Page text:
Growing potatoes

Potatoes are nutritious vegetables and form the staple diet of millions of people.

Growing potatoes
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Use seed potatoes if you can’t find seedlings or potato seed from nurseries. A seed potato is any potato that has grown an “eye”. The eye is a young sprouting stem.

When you buy a bag of potatoes, some already have eyes and can be used as seed potatoes. You can also make your own seed potatoes. Plant seed potatoes whole or cut them into pieces, each piece with at least one eye. Seed potatoes with many eyes will produce many small potatoes. Seed potatoes with fewer eyes will produce fewer but larger potatoes.

To protect the seed potato pieces from diseases, allow the cuts to seal for at least a day before putting them in the ground.

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Step 1
Work the soil deeply with a fork. Remove stones, break large clods and rake fine. Prepare furrows 15cm deep and 1m apart.

Step 2
If you use chemical fertiliser, apply one handful per 1m furrow length. If you use kraal manure, apply four to six handsful of manure per 1m² before starting soil preparation, and work evenly into the soil. Rake fine and prepare the furrows as mentioned above.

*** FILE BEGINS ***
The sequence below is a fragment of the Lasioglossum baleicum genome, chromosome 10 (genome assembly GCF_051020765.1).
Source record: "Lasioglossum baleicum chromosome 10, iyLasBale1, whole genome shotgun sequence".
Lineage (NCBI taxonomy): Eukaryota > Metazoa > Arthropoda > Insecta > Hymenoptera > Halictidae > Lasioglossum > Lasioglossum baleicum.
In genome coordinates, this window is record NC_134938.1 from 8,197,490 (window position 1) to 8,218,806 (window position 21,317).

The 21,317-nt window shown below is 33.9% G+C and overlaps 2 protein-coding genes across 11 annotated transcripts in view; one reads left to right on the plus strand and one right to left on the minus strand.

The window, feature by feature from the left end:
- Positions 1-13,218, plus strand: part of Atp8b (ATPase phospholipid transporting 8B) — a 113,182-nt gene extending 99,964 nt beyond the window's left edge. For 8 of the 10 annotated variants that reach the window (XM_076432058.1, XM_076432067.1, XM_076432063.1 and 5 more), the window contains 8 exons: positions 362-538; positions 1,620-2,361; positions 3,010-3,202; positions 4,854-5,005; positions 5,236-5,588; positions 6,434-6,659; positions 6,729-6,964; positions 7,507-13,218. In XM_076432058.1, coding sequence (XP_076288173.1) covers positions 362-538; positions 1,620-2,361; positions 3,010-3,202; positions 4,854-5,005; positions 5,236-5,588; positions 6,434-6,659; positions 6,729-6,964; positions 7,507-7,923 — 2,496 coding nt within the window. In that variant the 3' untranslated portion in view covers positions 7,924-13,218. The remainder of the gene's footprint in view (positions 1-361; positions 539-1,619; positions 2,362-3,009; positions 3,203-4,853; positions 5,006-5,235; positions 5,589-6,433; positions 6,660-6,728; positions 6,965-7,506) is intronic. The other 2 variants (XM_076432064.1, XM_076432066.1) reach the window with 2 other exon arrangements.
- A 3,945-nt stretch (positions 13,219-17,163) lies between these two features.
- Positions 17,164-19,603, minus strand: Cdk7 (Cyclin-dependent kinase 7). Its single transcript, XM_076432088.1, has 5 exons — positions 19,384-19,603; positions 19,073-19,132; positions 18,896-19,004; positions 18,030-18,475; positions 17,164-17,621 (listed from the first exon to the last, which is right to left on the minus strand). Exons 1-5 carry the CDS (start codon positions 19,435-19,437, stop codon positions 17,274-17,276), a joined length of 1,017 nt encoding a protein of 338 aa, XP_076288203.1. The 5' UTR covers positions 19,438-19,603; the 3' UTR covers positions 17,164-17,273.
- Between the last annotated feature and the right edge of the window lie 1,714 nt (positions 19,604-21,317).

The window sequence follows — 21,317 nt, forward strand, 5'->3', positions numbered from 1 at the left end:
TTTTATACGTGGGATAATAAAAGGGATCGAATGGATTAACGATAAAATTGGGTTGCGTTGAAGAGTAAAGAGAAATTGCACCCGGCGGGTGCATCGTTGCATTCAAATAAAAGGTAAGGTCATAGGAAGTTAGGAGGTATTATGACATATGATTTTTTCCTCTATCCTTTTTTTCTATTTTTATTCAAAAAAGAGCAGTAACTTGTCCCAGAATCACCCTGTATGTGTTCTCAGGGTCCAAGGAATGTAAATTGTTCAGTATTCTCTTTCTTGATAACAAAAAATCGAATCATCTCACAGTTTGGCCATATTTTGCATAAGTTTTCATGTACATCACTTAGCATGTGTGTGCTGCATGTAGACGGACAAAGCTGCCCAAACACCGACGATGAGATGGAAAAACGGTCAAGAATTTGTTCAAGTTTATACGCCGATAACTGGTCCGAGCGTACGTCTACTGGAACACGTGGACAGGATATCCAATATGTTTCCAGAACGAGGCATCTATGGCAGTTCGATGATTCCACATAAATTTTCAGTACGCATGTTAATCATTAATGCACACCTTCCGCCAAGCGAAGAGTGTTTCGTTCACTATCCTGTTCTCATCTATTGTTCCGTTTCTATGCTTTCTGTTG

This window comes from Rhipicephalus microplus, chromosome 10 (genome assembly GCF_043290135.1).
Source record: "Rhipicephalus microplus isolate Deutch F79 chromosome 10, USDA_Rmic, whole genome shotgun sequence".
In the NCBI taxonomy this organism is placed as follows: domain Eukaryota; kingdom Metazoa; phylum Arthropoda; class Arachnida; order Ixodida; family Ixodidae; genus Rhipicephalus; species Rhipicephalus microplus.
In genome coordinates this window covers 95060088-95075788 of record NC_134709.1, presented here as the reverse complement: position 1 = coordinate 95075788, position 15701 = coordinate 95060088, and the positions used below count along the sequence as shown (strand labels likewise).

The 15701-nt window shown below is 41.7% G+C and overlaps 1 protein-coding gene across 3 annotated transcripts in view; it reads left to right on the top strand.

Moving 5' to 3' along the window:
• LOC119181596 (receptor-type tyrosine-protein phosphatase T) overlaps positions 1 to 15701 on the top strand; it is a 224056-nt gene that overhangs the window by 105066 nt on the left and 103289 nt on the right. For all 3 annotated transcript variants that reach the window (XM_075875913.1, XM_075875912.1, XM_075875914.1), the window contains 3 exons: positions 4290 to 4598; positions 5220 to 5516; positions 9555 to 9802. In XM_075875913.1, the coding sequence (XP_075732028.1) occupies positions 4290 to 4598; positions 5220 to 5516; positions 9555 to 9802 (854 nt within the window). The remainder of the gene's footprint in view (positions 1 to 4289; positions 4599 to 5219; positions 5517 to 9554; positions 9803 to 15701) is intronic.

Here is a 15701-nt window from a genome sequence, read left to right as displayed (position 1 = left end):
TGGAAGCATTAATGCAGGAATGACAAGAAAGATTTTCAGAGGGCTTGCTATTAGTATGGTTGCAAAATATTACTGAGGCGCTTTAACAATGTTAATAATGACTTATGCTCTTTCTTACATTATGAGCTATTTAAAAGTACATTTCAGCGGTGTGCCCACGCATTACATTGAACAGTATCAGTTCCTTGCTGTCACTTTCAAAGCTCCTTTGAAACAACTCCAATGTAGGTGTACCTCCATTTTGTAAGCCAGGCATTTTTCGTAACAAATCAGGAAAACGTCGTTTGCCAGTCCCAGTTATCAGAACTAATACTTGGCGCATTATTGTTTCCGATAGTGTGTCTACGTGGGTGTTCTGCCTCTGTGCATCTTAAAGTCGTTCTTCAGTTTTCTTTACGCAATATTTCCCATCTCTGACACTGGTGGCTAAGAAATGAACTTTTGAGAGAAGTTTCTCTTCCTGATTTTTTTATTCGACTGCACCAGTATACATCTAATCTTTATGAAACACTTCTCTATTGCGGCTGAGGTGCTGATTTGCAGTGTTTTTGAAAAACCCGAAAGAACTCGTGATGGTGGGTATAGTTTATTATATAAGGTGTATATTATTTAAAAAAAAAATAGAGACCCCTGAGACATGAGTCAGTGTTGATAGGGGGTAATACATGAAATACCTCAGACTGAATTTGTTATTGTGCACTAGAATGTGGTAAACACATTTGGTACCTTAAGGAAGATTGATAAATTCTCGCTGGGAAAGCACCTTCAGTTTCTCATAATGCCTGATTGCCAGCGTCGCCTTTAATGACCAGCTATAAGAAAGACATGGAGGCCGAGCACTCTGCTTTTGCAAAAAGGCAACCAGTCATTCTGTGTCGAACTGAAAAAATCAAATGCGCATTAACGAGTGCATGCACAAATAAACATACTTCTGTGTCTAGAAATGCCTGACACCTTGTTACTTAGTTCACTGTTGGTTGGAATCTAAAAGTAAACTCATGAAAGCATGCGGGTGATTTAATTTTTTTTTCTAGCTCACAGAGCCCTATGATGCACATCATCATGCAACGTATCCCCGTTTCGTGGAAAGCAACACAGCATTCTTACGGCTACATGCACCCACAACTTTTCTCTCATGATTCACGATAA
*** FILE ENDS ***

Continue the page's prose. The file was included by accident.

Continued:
Step 3
Plant the seed potato tubers about 30cm apart in the furrows, and cover them with enough soil to form a small ridge on top of the row.

Step 4
Water regularly (at least twice a week) from the time you plant until the young shoot appears above the soil surface. This can be anything from one week to three weeks after planting.

Step 5
When shoots emerge, the potato plants grow quickly. Cover the base of the plant with soil when the plant is about 30cm tall (cover about 20cm) to ensure that any potatoes forming under the ground stay there. If a potato is exposed to sunlight, it turns green and becomes bitter and inedible. During this growing period, water the potatoes regularly so they don’t hollow out inside.

Step 6
Harvest the potatoes when the plants are completely dry. As soon as possible, get the harvested potatoes in a dark, dry and cool place. You can sell your surplus crop to your local market or community.

Pests to watch out for include early blight, potato tuber moth and nematodes. Consult your farm supply store for advice on how to fight these pests.

Sources: Agricultural Research Council (ARC) and The New Complete Book of Self Sufficiency by John Seymour.

For more information call the ARC-Vegetable and Ornamental Plant Institute on 012 841 9611 or fax 012 808 1127.